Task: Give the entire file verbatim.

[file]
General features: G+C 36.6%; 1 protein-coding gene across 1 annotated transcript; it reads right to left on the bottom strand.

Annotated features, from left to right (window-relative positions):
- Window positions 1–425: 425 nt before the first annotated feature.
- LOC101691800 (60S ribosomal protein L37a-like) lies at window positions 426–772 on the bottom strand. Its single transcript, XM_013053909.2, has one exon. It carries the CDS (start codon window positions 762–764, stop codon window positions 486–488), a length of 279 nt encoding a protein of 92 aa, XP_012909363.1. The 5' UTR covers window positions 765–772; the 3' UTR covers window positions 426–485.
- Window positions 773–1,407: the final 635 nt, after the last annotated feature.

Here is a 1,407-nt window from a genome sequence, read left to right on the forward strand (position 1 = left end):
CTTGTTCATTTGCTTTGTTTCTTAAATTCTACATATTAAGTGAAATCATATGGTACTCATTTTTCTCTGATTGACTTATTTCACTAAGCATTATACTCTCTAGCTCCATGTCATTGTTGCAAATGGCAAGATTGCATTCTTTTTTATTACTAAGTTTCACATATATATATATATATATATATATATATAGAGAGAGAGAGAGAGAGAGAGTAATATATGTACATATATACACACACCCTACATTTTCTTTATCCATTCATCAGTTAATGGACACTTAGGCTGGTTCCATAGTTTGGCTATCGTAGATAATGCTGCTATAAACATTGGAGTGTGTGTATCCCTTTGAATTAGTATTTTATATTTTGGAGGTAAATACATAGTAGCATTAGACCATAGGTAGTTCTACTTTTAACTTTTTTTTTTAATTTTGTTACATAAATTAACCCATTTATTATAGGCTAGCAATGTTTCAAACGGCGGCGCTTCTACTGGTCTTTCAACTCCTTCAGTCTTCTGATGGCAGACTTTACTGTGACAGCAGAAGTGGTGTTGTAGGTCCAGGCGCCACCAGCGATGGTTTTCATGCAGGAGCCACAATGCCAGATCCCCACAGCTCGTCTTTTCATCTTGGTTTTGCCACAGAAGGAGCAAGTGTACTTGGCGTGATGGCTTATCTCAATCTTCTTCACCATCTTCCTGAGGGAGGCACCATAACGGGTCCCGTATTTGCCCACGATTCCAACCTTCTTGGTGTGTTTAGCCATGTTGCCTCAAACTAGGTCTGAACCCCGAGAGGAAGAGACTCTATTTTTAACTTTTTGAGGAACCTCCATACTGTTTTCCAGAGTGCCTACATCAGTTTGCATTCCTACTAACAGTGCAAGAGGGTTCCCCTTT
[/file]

General features: G+C 36.6%; 1 protein-coding gene across 1 annotated transcript; it reads right to left on the bottom strand.

Annotated features, from left to right (window-relative positions):
- Window positions 1–425: 425 nt before the first annotated feature.
- LOC101691800 (60S ribosomal protein L37a-like) lies at window positions 426–772 on the bottom strand. Its single transcript, XM_013053909.2, has one exon. It carries the CDS (start codon window positions 762–764, stop codon window positions 486–488), a length of 279 nt encoding a protein of 92 aa, XP_012909363.1. The 5' UTR covers window positions 765–772; the 3' UTR covers window positions 426–485.
- Window positions 773–1,407: the final 635 nt, after the last annotated feature.

Here is a 1,407-nt window from a genome sequence, read left to right on the forward strand (position 1 = left end):
CTTGTTCATTTGCTTTGTTTCTTAAATTCTACATATTAAGTGAAATCATATGGTACTCATTTTTCTCTGATTGACTTATTTCACTAAGCATTATACTCTCTAGCTCCATGTCATTGTTGCAAATGGCAAGATTGCATTCTTTTTTATTACTAAGTTTCACATATATATATATATATATATATATATATAGAGAGAGAGAGAGAGAGAGAGTAATATATGTACATATATACACACACCCTACATTTTCTTTATCCATTCATCAGTTAATGGACACTTAGGCTGGTTCCATAGTTTGGCTATCGTAGATAATGCTGCTATAAACATTGGAGTGTGTGTATCCCTTTGAATTAGTATTTTATATTTTGGAGGTAAATACATAGTAGCATTAGACCATAGGTAGTTCTACTTTTAACTTTTTTTTTTAATTTTGTTACATAAATTAACCCATTTATTATAGGCTAGCAATGTTTCAAACGGCGGCGCTTCTACTGGTCTTTCAACTCCTTCAGTCTTCTGATGGCAGACTTTACTGTGACAGCAGAAGTGGTGTTGTAGGTCCAGGCGCCACCAGCGATGGTTTTCATGCAGGAGCCACAATGCCAGATCCCCACAGCTCGTCTTTTCATCTTGGTTTTGCCACAGAAGGAGCAAGTGTACTTGGCGTGATGGCTTATCTCAATCTTCTTCACCATCTTCCTGAGGGAGGCACCATAACGGGTCCCGTATTTGCCCACGATTCCAACCTTCTTGGTGTGTTTAGCCATGTTGCCTCAAACTAGGTCTGAACCCCGAGAGGAAGAGACTCTATTTTTAACTTTTTGAGGAACCTCCATACTGTTTTCCAGAGTGCCTACATCAGTTTGCATTCCTACTAACAGTGCAAGAGGGTTCCCCTTT